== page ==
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DNA would appear to be the best option for guiding the assembly of the nanoparticle bricks into the desired construction. DNA strands can be attached to the nanoparticles, with sequences programmed to zip up with complementary DNA strands on a neighboring particle.
Using a single DNA linker sequence results in a close-packed, face-centered cubic crystal structure. But using two different linker sequences that bind to each other but not themselves gives a binary system, which crystallizes in an open, body-centered cubic structure.
“We are now closer to the dream of learning, as nanoscientists, how to break everything down into fundamental building blocks and reassemble them into whatever structure we want,” says Mirkin.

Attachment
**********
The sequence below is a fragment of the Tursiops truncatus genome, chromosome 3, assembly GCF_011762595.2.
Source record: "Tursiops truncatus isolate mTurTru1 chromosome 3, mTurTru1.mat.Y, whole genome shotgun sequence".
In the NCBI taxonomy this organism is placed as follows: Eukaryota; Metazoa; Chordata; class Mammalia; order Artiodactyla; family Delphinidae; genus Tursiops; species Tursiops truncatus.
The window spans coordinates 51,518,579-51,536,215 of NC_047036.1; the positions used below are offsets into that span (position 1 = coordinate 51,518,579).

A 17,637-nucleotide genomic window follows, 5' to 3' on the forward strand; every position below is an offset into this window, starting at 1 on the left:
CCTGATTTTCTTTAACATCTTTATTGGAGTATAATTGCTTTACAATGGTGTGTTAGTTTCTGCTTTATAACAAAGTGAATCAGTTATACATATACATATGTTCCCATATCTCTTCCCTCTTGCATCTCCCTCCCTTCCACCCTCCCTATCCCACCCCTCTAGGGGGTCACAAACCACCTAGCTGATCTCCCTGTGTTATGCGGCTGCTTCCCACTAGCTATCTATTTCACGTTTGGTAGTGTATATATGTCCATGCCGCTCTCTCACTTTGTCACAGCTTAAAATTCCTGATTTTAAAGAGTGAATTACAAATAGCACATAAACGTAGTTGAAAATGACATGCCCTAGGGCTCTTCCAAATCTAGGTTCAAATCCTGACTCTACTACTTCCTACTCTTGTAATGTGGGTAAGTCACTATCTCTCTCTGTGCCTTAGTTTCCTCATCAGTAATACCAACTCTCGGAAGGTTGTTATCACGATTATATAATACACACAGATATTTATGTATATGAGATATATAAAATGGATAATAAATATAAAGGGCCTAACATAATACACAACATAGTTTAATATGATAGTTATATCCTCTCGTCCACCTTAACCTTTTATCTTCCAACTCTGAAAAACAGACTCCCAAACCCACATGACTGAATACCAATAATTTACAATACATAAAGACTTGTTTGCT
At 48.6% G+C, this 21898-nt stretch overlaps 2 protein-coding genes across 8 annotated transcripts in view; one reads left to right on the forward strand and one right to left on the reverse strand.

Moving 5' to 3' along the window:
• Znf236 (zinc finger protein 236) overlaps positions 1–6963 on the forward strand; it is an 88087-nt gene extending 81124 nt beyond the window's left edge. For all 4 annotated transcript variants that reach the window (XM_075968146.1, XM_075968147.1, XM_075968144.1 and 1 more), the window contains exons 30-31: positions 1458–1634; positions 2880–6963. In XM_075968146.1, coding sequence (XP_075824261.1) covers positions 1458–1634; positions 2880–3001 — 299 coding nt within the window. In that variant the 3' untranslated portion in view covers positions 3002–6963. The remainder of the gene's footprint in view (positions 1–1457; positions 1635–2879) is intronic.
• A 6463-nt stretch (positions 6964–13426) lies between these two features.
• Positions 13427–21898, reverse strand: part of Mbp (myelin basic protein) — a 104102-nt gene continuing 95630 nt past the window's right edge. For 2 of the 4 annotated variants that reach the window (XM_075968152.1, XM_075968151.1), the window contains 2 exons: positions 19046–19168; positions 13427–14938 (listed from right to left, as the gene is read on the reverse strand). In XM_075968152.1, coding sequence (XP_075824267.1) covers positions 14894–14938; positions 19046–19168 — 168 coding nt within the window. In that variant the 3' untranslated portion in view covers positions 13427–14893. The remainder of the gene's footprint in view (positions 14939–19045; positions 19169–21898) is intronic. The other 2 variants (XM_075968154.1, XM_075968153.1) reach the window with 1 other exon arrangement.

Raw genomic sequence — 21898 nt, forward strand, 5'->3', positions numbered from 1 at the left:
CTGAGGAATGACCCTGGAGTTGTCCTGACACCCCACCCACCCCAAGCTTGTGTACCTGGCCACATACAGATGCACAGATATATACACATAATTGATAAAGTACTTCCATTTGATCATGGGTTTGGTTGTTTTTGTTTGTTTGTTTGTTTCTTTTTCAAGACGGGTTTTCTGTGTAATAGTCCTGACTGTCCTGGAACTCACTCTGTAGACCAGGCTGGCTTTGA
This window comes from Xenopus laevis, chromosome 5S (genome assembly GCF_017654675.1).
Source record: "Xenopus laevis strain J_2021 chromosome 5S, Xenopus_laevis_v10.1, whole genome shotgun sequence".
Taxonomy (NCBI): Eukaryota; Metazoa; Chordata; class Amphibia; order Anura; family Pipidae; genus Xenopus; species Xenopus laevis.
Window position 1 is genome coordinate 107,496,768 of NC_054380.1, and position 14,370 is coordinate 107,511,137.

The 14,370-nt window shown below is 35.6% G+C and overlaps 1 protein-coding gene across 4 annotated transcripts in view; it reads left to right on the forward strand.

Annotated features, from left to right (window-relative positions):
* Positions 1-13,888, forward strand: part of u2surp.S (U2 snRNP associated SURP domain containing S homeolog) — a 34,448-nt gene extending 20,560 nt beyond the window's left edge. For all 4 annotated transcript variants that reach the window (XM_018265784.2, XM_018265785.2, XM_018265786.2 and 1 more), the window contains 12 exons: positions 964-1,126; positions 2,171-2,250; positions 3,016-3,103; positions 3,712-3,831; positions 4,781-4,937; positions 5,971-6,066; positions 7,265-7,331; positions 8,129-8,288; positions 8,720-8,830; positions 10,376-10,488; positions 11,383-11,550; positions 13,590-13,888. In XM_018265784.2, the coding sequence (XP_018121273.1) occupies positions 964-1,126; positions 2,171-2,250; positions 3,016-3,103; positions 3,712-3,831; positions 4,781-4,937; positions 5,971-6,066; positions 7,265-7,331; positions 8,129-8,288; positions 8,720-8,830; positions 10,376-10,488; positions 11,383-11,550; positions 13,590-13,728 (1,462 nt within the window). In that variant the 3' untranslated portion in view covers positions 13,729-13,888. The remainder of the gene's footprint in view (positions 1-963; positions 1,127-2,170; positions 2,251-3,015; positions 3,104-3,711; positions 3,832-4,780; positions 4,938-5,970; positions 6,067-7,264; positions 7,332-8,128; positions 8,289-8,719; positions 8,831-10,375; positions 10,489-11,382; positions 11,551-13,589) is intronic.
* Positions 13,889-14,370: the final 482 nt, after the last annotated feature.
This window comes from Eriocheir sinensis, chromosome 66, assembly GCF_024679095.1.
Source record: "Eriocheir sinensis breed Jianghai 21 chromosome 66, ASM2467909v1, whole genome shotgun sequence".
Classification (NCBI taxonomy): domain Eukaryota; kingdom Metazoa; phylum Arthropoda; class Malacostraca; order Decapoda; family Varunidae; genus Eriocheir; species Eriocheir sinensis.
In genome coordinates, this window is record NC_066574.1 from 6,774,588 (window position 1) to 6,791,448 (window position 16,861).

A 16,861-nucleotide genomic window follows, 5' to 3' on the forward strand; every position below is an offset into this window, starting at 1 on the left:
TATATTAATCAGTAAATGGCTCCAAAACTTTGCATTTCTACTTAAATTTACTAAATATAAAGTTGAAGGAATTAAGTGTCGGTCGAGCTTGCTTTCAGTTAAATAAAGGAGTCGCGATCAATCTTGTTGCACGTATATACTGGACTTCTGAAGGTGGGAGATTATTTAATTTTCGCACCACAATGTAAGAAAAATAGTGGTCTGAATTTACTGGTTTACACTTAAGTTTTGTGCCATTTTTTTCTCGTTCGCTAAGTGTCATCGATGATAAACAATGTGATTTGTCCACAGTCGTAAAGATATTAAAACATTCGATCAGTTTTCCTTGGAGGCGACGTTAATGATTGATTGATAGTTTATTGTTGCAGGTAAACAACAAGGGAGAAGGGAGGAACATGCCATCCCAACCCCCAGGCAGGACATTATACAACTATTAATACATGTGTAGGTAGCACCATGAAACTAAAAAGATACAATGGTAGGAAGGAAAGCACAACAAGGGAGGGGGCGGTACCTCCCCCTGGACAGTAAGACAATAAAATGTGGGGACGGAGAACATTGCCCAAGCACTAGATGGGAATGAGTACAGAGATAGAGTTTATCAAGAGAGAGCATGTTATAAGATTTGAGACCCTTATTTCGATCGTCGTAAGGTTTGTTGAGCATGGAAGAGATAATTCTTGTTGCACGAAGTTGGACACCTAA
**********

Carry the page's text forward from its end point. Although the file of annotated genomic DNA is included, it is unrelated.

Using a similar method, researchers at Brookhaven National Laboratory (BNL) have further investigated the interactions between complementary DNA-functionalized nanoparticles [Nykypanchuk et al., Nature (2008) 451, 549].
Mirkin says that he and his team are just getting started. "To me, it's really only the start rather than the ending," he says. Over the past three years, Mirkin's group has been demonstrating methods to place different DNA linkers on different faces of nonspherical particles, such as triangle-faced prisms and virus particles. That, he says, should enable programming of more complex materials with repeating patterns of three or more components. "The really intriguing possibility here is the ability to program the formation of any structure you want," says Mirkin.